Voluntary participation in large-scale collaboration events tends to follow a
power law: a few people contribute a lot, while many people contribute only a little. For background and examples see this
poster summarizing power laws in online innovation forums and browse my
innovation-related publications and presentations.
Below you'll find a simple model with only one variable parameter that does a remarkably good job reproducing observed participation statistics. The checkboard sketch helps explain how it works:
- The squares are our potential audience. Most of them are empty; they're "lurkers" who haven't participated yet.
- At each step of our simulation we add a new checker to the board according to "joining rules"...
- x% of the time we apply a "rich-get-richer" rule, otherwise a "random" rule. The percentage x is our only parameter; it's labelled "self-feedback" in the simulation below.
- The "rich-get-richer" rule says that we give the new checker to one of the squares that's already populated, proportionate to its current total. For example in the cartoon there are ten total checkers: one square has 5, one has 2, and the other three have 1 each. Therefore at this step there's a 5/10 chance the new piece will go to the biggest stack, a 2/10 chance it will go to the stack of 2, and a 3/10 chance it will go to one of the singleton squares.
- The "random" rule simply says that the new checker goes to any square, picked at random. For a large checkerboard this becomes equivalent to adding to an unoccupied square.
- See Bagrow et al. for a proof that this game generates a power law (in the limit of a large checkerboard), and Newman for a very good review of power laws in theory and experience. If you pursue this literature, note that our "self feedback" parameter is Bagrow's "r", and is related to the exponents of power laws (α, as Newman and most others describe them) as α = 1 + 1/r, or r = 1/(α-1).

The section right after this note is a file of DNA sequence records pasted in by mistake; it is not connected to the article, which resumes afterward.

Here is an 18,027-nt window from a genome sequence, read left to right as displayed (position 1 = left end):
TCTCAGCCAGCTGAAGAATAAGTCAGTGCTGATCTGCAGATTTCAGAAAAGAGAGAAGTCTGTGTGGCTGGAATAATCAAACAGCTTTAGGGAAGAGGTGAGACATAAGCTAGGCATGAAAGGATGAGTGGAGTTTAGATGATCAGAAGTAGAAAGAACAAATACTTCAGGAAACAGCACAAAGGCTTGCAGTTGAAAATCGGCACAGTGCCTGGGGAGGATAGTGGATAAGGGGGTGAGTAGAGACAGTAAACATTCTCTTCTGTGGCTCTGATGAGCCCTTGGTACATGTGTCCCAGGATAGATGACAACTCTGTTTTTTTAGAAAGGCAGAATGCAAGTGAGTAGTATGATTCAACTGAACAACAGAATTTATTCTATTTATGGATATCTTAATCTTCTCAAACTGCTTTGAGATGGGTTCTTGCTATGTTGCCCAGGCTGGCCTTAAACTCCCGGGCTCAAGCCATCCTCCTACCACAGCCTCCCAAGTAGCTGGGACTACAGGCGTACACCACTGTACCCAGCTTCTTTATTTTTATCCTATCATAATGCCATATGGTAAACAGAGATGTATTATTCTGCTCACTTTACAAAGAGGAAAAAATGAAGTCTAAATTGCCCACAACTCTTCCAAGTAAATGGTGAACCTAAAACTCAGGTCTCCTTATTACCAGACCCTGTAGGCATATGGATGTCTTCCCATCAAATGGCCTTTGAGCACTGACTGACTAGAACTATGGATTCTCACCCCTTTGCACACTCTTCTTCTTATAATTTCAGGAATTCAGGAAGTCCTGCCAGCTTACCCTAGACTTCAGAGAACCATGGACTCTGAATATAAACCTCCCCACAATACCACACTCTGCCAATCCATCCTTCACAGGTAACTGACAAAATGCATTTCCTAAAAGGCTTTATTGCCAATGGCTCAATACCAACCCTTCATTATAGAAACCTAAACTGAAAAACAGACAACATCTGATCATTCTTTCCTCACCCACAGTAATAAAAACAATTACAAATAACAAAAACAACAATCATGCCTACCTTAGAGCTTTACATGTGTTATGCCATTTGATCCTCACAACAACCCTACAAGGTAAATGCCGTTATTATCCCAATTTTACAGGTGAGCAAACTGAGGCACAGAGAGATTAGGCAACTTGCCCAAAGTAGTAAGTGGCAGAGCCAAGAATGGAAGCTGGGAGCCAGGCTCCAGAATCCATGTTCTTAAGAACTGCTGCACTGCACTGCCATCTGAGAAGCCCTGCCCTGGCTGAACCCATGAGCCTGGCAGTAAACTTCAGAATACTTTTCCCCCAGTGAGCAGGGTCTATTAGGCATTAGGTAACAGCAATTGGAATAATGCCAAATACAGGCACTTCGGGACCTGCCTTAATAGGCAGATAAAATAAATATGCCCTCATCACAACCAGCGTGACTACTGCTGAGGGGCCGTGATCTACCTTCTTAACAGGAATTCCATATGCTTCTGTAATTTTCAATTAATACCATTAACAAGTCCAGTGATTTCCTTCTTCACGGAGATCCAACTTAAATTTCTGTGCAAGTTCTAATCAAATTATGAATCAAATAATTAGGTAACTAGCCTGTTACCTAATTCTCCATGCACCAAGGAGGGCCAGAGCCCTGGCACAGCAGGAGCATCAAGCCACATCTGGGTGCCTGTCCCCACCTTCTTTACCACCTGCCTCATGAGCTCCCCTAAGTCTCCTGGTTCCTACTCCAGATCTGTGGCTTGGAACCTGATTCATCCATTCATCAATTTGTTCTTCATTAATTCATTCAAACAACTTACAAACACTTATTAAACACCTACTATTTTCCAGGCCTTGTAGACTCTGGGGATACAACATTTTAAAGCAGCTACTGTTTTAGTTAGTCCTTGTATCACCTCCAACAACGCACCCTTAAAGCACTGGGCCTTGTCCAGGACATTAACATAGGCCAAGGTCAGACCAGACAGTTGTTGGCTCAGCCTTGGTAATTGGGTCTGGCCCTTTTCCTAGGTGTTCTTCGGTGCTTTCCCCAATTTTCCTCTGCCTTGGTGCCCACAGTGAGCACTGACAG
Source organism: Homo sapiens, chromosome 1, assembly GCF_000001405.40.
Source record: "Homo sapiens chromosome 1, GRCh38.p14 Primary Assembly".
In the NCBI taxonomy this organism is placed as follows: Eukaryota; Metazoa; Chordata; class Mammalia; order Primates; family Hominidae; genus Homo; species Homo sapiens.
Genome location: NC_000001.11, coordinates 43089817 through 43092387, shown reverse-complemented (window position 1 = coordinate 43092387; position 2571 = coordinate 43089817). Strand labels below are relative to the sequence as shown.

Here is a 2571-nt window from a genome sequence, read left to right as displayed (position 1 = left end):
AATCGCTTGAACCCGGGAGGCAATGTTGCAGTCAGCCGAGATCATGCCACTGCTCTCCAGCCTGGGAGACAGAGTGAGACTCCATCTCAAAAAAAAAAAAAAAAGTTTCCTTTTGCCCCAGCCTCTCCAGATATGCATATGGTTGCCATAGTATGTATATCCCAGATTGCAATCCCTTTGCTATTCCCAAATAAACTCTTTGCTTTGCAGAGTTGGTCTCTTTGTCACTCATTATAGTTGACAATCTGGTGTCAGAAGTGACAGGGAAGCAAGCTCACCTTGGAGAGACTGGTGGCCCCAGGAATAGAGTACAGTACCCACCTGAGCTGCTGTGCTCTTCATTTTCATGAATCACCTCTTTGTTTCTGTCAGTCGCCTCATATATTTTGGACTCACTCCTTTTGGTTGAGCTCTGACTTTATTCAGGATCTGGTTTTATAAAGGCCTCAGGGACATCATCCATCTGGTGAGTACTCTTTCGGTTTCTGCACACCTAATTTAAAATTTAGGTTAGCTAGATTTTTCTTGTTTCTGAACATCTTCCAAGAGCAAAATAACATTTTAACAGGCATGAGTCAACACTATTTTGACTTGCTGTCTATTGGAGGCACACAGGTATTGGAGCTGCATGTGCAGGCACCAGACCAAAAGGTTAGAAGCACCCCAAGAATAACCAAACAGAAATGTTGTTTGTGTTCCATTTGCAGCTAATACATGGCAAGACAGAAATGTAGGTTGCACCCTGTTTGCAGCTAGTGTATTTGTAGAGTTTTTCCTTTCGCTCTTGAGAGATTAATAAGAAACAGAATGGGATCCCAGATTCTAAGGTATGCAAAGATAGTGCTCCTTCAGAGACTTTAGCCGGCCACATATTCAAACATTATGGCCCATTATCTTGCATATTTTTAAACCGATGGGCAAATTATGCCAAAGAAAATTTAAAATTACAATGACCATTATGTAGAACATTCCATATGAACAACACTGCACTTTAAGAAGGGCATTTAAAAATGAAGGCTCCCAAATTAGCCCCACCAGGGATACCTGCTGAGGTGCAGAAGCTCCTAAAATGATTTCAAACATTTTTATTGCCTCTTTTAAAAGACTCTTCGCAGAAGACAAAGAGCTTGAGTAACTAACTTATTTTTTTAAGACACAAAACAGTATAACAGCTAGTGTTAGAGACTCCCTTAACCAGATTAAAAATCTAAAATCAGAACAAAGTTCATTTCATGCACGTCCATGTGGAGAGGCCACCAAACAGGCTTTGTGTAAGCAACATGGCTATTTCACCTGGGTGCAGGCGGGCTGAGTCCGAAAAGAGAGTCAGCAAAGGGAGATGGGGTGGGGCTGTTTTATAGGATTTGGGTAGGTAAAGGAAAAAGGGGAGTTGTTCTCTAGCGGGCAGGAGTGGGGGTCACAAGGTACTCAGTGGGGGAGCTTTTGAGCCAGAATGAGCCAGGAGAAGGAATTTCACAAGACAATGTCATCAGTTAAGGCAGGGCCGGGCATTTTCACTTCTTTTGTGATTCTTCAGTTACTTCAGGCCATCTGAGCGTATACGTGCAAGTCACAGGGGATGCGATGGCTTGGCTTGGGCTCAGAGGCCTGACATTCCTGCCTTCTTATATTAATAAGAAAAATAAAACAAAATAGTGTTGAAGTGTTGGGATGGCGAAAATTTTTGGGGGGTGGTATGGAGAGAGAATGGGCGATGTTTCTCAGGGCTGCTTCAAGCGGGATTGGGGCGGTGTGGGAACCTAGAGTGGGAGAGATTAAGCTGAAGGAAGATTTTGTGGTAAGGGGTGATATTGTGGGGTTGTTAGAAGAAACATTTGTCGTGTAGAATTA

Thinking About Slopes
Because power laws appear so often in real collaboration data, and because there's only one parameter which governs them, it's worth considering what affects the value of that parameter in real situations. This table lists a few examples and possible "explanations":
Twitter | 2.04 | 96% | incentive to join << incentive to stay | always available | easy to contribute | general topics, lots to say |
"80-20 rule" | 2.16 | 86% | | | | |
Wikipedia edits | 2.28 | 78% | | | | |
business challenges | 2.7-3.0 | 60-50% | incentive to join >> incentive to stay | available for a limited time | hard to contribute | specific topics, limited individual knowledge |
Wilkinson proposes that power laws in online sites arise by a "quitting rule" (rather than a joining rule) and that power law slopes reflect difficulty of task. In his interpretation, Twitter has α = 2 because it's trivially easy, and business challenges' α = 2.7-3.0 implies that they're hard.
Mathematical proof that a joining model (Bagrow, the checkers game above) and a quitting model (Wilkinson) will generate power laws doesn't tell us which (if either) is behind real data. Each of the explanatory factors in the table makes sense in various contexts; any or all (in combination) could lead to the behavior we see. Debating them isn't very fruitful; better to be scientific and consider experiments and data which might distinguish among them, and especially to consider which are within our control (like task complexity or duration) to bias our collaboration systems in desirable directions.
Funny thing about the slopes of power laws: they nearly always fall between α = 2 and α = 3 (which corresponds to self-feedback between 100% and 50%, respectively).
The examples in this table show the full range of power law slope values seen, from Twitter (me, persistent, easy, general) to business challenges (us, transient, hard, specific). Systems with α > 3 aren't seen, perhaps
because they're inherently fragile or
they collapse to simple Gaussian "average participation". An informal explanation is that "unless there's enough in it for me," a feedback-driven system cannot be sustained. And now we know that "enough" means 50% to 100% of the goodies. Isn't it strange when an incredibly simple model (that matches huge observed datasets) suggests a quantitative limit to altruism ?
Also note that
there's nothing here about networks. Whether you get a new checker in the model depends on your own inventory, otherwise new players enter at random, maybe next to you or maybe far across the board. Because
networks beget power laws, the converse is often assumed true: that an observed power law in human behavior implies an underlying network as key to the positive feedback — but this model and Occam's Razor suggest that's not necessarily so.